I’m not much for putting stock in band names, unless they’re ridiculously cool or ridiculously appropriate. So I would assume Pyres are named thusly due to the trail of such burning monuments left in the wake of their fiery brew of sludge, post-sludge, and doom-sludge. On debut LP Year of Sleep, these Torontonians set fire to the scene with six torches of tone over 40 dominating minutes.
In a time when some of the biggest names in the genre have altered their sound drastically, Pyres keep it fuckin’ heavy, man. No extended prog noodling, no sissy ass vocals. Just a righteous kick in the teeth with a boot covered in the grime of life.
Working off a basis of mountain-moving tone and momentous riffs, Pyres work in some “post”-sludge elements. One gets the feeling that there is a parting of oppressive clouds. Those moments are fleeting however. The calms, those glimpses of peace and beauty are merely the eye of the storm. Inevitably the darkness envelopes the listener once again and pummels their being further into the muck. Both ‘Proximity’ and ‘Deserter’ exhibit these qualities. Building tension and epic riffs weigh on the shoulders amid guitar dynamics. It’s a combination heavy both in sound and heart.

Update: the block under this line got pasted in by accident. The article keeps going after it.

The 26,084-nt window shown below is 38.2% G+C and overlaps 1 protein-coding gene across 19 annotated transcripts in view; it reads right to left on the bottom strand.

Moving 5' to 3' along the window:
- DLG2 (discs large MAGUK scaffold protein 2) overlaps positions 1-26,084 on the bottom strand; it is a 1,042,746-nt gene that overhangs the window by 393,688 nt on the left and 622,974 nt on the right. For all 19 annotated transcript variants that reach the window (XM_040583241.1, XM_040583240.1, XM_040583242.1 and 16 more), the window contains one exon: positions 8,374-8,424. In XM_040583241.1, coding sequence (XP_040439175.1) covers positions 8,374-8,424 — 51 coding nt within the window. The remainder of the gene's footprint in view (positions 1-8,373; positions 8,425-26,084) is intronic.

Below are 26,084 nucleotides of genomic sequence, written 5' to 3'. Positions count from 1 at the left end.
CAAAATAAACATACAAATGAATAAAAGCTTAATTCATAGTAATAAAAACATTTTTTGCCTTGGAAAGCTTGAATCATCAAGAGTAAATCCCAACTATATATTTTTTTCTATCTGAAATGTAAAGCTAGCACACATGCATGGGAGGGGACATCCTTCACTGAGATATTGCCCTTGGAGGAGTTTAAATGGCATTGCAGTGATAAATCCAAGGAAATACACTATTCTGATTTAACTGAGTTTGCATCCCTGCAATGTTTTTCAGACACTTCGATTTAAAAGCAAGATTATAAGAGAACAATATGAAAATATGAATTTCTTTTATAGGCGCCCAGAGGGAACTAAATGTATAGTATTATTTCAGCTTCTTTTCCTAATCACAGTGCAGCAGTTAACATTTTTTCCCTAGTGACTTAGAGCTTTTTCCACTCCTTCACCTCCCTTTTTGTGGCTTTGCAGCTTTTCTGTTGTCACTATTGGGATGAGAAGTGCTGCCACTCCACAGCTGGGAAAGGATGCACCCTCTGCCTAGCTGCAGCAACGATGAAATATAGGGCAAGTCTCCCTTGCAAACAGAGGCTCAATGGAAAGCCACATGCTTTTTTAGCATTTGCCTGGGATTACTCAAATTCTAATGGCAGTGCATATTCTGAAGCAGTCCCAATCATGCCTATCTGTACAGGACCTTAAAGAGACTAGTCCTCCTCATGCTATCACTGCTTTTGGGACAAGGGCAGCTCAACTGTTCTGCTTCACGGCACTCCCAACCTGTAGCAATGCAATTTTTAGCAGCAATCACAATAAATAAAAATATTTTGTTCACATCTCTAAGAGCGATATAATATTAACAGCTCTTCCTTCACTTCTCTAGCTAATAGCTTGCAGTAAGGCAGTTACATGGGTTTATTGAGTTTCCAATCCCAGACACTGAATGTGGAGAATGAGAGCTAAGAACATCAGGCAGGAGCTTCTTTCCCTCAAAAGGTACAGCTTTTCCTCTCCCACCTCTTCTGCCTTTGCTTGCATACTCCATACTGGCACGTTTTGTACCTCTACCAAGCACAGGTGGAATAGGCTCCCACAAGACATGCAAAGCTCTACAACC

The title track, the longest on the LP, packs everything you want in a sludge tune all into one. Effect-laden guitar intro, pulsing bass, enough cymbal crashing to ruin any party and epic hollered vocals make for an explosive fit of sludgy goodness. Pyres even get flashy with some more technical riffs, punishing doom and earthquaking single note beatings.
I once heard Phil Anselmo say something along the lines of how bands nowadays put their two favourite bands together to create their sound whereas back in the day it was closer to a band’s favourite 10. Pyres use the latter approach. Combining old school Mastodon, Baroness and even Kylesa with the riff mastery of The Sword, and the legendary High on Fire (‘Atlas Cast No Shadow’) Pyres construct a superpowered avalanche of tone and unstoppable riffs. Listening closely one can even hear some similarities to Canadian compatriots Bison B.C., Anciients and Titan. Ok, maybe some Neurosis too.
Piling high the murderous dual guitar attack, bowel shaking bass, sky cracking percussion and a vicious vocal barrage that sounds like a throat dipped in pine tar, rolled in iron filings and set on fire, Year of Sleep burns like a supernova. You have no choice but to get behind the force that is Pyres. Otherwise, get out of the way because they aren’t stopping. Gather ‘round friends. Throw your doubts into the flames and let Pyres do the rest. To quote their facebook page, “Tones brah….tones.”